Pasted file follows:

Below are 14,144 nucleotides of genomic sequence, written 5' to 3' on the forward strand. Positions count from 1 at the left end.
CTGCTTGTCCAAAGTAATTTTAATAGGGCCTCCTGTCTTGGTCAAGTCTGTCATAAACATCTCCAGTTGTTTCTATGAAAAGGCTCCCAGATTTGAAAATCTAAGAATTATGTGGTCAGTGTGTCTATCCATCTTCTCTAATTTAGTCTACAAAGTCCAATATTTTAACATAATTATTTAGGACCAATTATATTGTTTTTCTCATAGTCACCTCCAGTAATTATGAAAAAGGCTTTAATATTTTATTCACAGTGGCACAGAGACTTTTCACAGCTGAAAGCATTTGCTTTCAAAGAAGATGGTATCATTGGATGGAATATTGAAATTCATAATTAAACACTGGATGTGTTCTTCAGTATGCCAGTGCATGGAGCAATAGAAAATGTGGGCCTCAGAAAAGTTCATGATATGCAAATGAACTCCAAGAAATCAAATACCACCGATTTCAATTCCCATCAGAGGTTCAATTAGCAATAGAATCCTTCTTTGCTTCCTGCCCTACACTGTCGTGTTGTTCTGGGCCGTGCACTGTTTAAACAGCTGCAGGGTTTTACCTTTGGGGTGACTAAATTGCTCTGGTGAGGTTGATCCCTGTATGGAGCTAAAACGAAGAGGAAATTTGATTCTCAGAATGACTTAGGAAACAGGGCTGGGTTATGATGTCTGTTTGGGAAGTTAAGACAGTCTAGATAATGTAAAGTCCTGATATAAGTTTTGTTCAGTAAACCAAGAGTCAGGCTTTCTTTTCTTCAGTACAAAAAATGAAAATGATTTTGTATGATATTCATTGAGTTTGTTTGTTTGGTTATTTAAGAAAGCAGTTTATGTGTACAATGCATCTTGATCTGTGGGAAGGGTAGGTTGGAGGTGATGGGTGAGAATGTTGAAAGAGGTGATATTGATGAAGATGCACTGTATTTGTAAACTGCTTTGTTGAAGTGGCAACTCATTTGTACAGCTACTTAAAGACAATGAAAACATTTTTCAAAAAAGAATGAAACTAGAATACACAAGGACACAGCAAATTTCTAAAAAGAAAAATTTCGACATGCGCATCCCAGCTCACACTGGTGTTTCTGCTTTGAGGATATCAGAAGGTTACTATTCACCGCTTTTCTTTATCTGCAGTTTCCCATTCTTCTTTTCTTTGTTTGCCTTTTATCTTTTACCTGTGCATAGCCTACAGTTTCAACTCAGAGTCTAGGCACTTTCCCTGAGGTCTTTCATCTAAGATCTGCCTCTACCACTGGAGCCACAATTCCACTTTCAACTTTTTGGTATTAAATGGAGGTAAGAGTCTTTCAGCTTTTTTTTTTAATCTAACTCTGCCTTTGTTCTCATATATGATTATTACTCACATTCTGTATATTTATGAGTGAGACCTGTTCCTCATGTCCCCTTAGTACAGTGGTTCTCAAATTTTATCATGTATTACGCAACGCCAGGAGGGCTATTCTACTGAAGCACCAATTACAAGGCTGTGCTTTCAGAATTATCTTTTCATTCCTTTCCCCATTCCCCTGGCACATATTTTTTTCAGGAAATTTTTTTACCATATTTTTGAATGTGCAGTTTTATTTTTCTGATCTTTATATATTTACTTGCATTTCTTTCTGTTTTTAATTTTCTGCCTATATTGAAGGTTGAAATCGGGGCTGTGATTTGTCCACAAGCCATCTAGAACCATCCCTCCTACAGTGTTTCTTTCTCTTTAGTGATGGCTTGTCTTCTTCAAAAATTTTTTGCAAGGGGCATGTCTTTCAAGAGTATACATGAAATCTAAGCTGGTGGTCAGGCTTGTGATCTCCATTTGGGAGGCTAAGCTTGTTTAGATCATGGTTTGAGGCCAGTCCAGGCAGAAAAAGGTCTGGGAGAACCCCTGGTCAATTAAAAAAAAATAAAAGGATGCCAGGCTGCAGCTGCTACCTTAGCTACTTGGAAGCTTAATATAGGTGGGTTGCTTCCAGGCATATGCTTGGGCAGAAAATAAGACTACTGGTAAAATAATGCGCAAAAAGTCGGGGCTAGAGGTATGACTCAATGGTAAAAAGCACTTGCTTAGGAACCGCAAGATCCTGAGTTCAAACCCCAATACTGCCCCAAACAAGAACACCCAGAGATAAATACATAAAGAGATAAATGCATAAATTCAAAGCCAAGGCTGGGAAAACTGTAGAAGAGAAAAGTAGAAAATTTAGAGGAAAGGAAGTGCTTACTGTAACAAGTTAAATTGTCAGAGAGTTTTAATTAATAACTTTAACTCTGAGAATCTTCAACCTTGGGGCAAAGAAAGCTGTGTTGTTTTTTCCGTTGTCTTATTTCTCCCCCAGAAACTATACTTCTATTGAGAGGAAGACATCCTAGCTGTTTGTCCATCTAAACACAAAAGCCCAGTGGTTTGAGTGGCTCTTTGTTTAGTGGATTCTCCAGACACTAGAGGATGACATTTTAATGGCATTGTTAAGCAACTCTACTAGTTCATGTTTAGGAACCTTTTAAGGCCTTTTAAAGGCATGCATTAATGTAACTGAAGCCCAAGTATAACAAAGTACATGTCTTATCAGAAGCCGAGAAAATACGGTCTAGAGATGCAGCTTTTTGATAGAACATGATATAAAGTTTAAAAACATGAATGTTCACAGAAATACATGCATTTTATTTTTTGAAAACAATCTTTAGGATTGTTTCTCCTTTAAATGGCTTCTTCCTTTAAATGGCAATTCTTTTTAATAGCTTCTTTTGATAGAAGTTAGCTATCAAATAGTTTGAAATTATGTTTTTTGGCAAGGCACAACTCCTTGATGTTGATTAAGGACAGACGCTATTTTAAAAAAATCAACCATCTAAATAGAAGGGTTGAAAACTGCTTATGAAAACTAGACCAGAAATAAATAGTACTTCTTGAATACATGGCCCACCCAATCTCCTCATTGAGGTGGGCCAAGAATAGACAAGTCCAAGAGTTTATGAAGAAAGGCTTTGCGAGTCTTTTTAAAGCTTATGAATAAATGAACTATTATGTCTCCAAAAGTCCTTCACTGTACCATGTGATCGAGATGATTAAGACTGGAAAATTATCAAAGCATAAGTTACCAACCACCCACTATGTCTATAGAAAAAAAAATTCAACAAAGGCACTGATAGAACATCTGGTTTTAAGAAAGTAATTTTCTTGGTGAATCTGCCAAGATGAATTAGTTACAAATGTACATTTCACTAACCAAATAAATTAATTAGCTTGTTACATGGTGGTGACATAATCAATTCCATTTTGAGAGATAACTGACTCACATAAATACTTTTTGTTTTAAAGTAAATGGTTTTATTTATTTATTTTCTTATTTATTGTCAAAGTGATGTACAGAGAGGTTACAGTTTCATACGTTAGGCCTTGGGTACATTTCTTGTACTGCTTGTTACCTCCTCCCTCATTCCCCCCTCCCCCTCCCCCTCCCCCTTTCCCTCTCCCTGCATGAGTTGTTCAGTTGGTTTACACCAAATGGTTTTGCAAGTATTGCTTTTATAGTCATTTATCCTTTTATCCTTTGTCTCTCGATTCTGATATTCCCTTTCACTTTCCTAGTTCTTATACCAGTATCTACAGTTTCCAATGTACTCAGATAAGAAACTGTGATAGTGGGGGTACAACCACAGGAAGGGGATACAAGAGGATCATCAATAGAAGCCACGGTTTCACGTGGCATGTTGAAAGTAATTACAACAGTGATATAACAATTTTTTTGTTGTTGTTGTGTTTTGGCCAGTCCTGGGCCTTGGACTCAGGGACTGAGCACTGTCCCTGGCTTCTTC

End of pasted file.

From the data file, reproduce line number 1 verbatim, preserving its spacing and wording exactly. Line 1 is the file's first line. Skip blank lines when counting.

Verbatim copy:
Below are 14,144 nucleotides of genomic sequence, written 5' to 3' on the forward strand. Positions count from 1 at the left end.